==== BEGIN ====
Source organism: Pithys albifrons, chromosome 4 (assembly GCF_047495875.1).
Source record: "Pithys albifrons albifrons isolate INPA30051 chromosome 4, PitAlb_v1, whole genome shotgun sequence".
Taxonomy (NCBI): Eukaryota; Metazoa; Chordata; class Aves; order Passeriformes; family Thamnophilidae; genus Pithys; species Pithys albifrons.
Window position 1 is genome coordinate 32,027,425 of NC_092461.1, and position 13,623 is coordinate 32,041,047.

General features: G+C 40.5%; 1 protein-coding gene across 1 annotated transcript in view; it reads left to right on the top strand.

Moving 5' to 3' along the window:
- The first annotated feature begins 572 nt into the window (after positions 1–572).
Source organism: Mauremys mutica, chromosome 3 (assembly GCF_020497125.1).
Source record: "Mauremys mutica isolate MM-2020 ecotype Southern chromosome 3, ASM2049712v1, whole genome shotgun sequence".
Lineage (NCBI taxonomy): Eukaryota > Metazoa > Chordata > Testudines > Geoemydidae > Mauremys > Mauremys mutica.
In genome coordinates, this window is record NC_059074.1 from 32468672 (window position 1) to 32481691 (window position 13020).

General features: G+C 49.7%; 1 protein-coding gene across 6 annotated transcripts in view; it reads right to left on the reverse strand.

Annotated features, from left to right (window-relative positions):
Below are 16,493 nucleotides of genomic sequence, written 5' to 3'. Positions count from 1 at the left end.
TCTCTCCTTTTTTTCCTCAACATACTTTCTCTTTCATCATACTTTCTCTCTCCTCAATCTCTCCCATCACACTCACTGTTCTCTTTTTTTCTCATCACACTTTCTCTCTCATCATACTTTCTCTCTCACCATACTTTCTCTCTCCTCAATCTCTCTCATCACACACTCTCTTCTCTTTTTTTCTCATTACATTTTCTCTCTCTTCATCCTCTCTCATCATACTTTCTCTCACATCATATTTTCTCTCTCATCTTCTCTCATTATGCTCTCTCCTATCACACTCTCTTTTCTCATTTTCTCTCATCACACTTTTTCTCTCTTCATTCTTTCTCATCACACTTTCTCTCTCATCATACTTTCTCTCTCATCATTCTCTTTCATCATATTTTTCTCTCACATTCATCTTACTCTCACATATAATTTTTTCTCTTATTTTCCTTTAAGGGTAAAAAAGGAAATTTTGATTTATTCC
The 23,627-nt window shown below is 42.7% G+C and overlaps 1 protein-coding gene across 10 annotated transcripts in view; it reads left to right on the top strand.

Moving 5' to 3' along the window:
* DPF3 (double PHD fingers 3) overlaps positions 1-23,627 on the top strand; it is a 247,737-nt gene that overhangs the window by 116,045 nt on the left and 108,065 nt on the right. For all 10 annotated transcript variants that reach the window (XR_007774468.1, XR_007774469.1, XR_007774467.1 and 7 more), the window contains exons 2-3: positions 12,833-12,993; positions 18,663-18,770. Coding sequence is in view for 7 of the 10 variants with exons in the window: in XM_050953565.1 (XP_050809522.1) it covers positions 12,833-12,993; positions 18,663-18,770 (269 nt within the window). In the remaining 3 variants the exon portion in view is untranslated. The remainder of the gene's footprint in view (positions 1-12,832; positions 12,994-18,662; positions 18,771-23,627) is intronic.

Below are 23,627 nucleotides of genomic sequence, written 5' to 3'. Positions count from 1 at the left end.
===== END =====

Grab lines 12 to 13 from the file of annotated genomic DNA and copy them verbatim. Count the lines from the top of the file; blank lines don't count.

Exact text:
General features: G+C 49.7%; 1 protein-coding gene across 6 annotated transcripts in view; it reads right to left on the reverse strand.

Annotated features, from left to right (window-relative positions):